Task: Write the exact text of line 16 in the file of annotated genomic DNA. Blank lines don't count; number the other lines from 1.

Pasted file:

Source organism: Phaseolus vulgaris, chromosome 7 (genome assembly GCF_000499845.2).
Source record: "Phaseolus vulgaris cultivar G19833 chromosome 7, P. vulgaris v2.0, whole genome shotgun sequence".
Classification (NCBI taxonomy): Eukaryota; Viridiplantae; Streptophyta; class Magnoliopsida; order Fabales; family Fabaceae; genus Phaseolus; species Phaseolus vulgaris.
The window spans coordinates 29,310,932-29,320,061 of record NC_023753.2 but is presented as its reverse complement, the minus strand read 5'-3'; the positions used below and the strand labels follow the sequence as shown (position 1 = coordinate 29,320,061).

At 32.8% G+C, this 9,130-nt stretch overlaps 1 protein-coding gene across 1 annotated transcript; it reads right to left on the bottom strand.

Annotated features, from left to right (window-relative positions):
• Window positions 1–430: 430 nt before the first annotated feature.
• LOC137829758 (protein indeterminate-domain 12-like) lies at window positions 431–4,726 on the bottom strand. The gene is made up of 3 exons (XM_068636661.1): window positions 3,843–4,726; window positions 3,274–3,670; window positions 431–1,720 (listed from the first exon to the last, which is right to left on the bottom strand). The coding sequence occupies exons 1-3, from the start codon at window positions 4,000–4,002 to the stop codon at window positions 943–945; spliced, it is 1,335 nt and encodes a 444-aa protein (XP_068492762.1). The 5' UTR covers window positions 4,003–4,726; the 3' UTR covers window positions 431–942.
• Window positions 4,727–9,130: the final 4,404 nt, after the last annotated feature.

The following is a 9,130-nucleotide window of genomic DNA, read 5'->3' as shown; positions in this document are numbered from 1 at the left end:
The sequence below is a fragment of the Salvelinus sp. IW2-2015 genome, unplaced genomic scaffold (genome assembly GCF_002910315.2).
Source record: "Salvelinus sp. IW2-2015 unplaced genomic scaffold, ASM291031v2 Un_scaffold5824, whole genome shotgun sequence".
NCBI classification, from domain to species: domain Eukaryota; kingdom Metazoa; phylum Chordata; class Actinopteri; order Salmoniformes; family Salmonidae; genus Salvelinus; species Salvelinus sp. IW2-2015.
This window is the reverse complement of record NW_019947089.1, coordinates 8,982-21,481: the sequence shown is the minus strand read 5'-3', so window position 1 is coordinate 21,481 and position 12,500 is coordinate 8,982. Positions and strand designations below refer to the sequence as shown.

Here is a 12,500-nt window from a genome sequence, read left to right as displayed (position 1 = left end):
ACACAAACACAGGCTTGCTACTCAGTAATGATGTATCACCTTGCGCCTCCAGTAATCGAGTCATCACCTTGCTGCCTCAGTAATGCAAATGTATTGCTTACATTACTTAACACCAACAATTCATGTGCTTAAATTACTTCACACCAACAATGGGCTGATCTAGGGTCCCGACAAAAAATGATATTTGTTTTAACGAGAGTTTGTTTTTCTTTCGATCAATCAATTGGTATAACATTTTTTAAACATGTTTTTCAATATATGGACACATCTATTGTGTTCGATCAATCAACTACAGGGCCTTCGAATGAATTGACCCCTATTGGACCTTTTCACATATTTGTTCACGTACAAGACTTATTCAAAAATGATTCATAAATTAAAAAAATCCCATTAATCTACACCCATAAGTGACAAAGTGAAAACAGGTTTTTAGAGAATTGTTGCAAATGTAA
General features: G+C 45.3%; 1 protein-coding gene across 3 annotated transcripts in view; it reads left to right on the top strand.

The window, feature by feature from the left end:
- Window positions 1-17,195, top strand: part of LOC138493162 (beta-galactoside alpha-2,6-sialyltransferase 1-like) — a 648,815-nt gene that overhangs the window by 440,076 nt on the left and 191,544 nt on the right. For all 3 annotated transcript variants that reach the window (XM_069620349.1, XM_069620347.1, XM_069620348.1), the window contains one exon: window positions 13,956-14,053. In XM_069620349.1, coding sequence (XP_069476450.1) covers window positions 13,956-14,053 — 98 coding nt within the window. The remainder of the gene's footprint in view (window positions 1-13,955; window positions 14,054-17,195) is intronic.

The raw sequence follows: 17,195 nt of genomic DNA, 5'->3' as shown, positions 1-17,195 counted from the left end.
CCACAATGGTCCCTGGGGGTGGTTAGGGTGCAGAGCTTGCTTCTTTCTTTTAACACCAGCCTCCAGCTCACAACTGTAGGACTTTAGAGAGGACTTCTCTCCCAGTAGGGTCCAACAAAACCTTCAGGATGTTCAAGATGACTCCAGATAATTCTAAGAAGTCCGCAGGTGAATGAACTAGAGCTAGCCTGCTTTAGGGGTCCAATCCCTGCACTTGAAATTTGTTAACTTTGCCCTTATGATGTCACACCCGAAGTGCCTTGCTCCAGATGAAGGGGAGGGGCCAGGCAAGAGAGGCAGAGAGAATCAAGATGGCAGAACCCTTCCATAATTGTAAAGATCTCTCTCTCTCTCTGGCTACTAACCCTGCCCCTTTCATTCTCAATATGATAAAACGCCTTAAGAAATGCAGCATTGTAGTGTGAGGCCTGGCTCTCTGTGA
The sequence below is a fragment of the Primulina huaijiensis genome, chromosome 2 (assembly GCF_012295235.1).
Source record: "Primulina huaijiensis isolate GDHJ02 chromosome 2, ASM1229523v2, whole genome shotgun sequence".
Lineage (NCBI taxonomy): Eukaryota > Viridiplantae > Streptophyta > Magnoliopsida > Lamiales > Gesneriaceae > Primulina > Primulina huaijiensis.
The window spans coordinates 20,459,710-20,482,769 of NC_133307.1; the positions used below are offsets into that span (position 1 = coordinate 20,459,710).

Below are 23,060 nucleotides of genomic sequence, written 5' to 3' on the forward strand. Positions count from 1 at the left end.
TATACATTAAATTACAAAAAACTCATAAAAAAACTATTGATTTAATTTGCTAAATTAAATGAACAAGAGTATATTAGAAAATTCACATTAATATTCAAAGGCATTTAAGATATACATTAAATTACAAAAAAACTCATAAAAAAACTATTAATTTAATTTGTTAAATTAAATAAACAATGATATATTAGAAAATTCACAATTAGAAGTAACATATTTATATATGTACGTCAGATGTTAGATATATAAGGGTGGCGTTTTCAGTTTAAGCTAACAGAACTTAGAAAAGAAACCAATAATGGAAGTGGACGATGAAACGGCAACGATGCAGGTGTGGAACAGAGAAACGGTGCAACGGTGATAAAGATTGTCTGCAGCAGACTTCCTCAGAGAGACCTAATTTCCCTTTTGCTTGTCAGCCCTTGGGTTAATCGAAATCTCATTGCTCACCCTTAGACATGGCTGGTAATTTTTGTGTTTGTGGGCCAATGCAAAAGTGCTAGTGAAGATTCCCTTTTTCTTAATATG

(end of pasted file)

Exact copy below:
ACACAAACACAGGCTTGCTACTCAGTAATGATGTATCACCTTGCGCCTCCAGTAATCGAGTCATCACCTTGCTGCCTCAGTAATGCAAATGTATTGCTTACATTACTTAACACCAACAATTCATGTGCTTAAATTACTTCACACCAACAATGGGCTGATCTAGGGTCCCGACAAAAAATGATATTTGTTTTAACGAGAGTTTGTTTTTCTTTCGATCAATCAATTGGTATAACATTTTTTAAACATGTTTTTCAATATATGGACACATCTATTGTGTTCGATCAATCAACTACAGGGCCTTCGAATGAATTGACCCCTATTGGACCTTTTCACATATTTGTTCACGTACAAGACTTATTCAAAAATGATTCATAAATTAAAAAAATCCCATTAATCTACACCCATAAGTGACAAAGTGAAAACAGGTTTTTAGAGAATTGTTGCAAATGTAA